Illinois Approves, Taxes Medical Marijuana
- Aug 9, 2013 | Gail Cole
llinois is on track to become the 21st state in the country to allow the use of medical marijuana. The Compassionate Use of Medical Cannabis Act, which was signed into law on August 1, will take effect January 1, 2014. It is a pilot program, set to run for four years.
Governor Pat Quinn (D) kept people guessing about whether or not he would support the new law. Yet when he announced the Compassionate Use of Medical Cannabis Act, he highlighted its humanity: "As Nelson Mandela once said, 'Our human compassion binds us the one to the other -- not in pity or patronizingly, but as human beings who have learnt how to turn our common suffering into hope for the future.' He said he has often been moved by the bravery and suffering of people with debilitating illnesses. "They need and deserve relief."
The new law will provide that relief. However, it also ensures that "Illinois has the nation's strictest safeguards to prevent abuse." Senator Bill Haine (D), pointed out that "…only those suffering from the most serious diseases receive this treatment." 35 conditions meet the criteria for eligibility. These include cancer, HIV/AIDS, multiple sclerosis and muscular dystrophy.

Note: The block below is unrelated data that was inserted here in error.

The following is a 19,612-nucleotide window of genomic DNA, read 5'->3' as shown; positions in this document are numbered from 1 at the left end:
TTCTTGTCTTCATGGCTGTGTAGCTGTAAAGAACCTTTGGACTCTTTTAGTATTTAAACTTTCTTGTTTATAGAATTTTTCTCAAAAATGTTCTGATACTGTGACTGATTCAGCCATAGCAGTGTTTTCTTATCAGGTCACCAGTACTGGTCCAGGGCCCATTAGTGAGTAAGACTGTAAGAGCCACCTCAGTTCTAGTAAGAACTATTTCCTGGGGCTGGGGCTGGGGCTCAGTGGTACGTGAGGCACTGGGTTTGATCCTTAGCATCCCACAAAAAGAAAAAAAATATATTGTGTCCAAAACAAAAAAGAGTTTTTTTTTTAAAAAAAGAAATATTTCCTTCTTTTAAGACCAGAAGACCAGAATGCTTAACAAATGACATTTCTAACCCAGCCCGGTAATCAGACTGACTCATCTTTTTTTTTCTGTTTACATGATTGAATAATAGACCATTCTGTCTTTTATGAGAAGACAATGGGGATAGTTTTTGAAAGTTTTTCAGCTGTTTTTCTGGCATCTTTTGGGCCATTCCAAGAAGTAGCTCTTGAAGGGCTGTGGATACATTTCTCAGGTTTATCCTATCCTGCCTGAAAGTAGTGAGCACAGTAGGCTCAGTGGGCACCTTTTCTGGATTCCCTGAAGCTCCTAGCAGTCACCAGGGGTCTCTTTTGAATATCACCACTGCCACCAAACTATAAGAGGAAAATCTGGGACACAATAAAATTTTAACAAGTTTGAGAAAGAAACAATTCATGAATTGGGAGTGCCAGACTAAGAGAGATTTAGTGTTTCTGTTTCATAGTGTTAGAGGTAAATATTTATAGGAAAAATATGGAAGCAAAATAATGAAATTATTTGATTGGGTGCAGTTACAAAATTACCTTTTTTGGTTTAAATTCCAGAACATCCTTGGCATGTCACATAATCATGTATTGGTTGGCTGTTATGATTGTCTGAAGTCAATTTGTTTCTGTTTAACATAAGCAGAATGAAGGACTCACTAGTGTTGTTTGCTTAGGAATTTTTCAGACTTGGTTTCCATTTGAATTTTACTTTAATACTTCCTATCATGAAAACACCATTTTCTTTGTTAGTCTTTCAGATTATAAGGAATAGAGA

22 cultivation centers and not more than 60 licensed dispensaries will be opened under the Compassionate Use of Medical Cannabis Act. They must be at least 2,500 feet away from schools and day care centers, and they must have 24-hour surveillance and inventory control. Eligible patients will be allowed to purchase up to 2.5 ounces of cannabis once every 14 days.
Medical marijuana will be taxed at the 1% pharmaceutical rate. In addition, there will be a 7% privilege tax imposed on cultivation centers and dispensaries. Revenue generated by the privilege tax will be deposited in the Compassionate Use and Medical Cannabis Fund, to cover the cost of administering and enforcing the Act.
The legalization of medical marijuana is expected to create quite a few jobs. The 22 cultivation centers could hire as many as 10 people each, and the 60 dispensaries are expected to hire between 10 and 20 staff members. But that's not all. "[H]undreds of new jobs in related industries will be created."
More and more states may be permitting the use of medical marijuana, but the issue is still complicated because marijuana is illegal under federal law. Last month, federal agents reportedly raided several medical marijuana dispensaries in Washington State, confiscating inventory intended for cancer patients.
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